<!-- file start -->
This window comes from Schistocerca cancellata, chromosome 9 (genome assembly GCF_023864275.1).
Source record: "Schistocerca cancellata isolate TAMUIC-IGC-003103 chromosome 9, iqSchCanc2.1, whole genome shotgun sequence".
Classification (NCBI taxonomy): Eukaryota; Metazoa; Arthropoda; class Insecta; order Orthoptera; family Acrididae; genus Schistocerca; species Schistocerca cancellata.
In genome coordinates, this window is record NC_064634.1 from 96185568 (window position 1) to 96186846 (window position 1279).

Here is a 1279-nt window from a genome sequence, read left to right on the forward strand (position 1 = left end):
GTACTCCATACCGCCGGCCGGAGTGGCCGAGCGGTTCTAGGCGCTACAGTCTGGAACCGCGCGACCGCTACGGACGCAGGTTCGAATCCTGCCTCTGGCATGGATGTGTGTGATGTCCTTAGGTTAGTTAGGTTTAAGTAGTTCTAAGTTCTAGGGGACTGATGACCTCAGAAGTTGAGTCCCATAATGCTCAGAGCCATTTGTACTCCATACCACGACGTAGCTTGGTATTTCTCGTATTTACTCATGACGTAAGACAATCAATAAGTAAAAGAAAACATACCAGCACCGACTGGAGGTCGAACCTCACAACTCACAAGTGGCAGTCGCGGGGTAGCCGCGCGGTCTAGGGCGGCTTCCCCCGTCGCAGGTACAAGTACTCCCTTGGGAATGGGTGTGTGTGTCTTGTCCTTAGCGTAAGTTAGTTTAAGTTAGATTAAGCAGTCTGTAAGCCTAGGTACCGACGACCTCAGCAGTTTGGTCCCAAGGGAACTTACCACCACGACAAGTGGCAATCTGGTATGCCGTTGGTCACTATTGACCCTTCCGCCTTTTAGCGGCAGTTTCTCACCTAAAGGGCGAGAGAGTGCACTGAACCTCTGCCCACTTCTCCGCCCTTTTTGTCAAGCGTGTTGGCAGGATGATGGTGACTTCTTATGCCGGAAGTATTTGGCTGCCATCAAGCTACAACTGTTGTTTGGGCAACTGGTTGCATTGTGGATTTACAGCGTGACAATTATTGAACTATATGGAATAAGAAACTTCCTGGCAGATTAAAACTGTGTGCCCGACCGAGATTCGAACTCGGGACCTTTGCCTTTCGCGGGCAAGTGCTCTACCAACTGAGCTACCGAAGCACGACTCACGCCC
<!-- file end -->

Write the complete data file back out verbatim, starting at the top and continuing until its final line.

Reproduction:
This window comes from Schistocerca cancellata, chromosome 9 (genome assembly GCF_023864275.1).
Source record: "Schistocerca cancellata isolate TAMUIC-IGC-003103 chromosome 9, iqSchCanc2.1, whole genome shotgun sequence".
Classification (NCBI taxonomy): Eukaryota; Metazoa; Arthropoda; class Insecta; order Orthoptera; family Acrididae; genus Schistocerca; species Schistocerca cancellata.
In genome coordinates, this window is record NC_064634.1 from 96185568 (window position 1) to 96186846 (window position 1279).

Here is a 1279-nt window from a genome sequence, read left to right on the forward strand (position 1 = left end):
GTACTCCATACCGCCGGCCGGAGTGGCCGAGCGGTTCTAGGCGCTACAGTCTGGAACCGCGCGACCGCTACGGACGCAGGTTCGAATCCTGCCTCTGGCATGGATGTGTGTGATGTCCTTAGGTTAGTTAGGTTTAAGTAGTTCTAAGTTCTAGGGGACTGATGACCTCAGAAGTTGAGTCCCATAATGCTCAGAGCCATTTGTACTCCATACCACGACGTAGCTTGGTATTTCTCGTATTTACTCATGACGTAAGACAATCAATAAGTAAAAGAAAACATACCAGCACCGACTGGAGGTCGAACCTCACAACTCACAAGTGGCAGTCGCGGGGTAGCCGCGCGGTCTAGGGCGGCTTCCCCCGTCGCAGGTACAAGTACTCCCTTGGGAATGGGTGTGTGTGTCTTGTCCTTAGCGTAAGTTAGTTTAAGTTAGATTAAGCAGTCTGTAAGCCTAGGTACCGACGACCTCAGCAGTTTGGTCCCAAGGGAACTTACCACCACGACAAGTGGCAATCTGGTATGCCGTTGGTCACTATTGACCCTTCCGCCTTTTAGCGGCAGTTTCTCACCTAAAGGGCGAGAGAGTGCACTGAACCTCTGCCCACTTCTCCGCCCTTTTTGTCAAGCGTGTTGGCAGGATGATGGTGACTTCTTATGCCGGAAGTATTTGGCTGCCATCAAGCTACAACTGTTGTTTGGGCAACTGGTTGCATTGTGGATTTACAGCGTGACAATTATTGAACTATATGGAATAAGAAACTTCCTGGCAGATTAAAACTGTGTGCCCGACCGAGATTCGAACTCGGGACCTTTGCCTTTCGCGGGCAAGTGCTCTACCAACTGAGCTACCGAAGCACGACTCACGCCC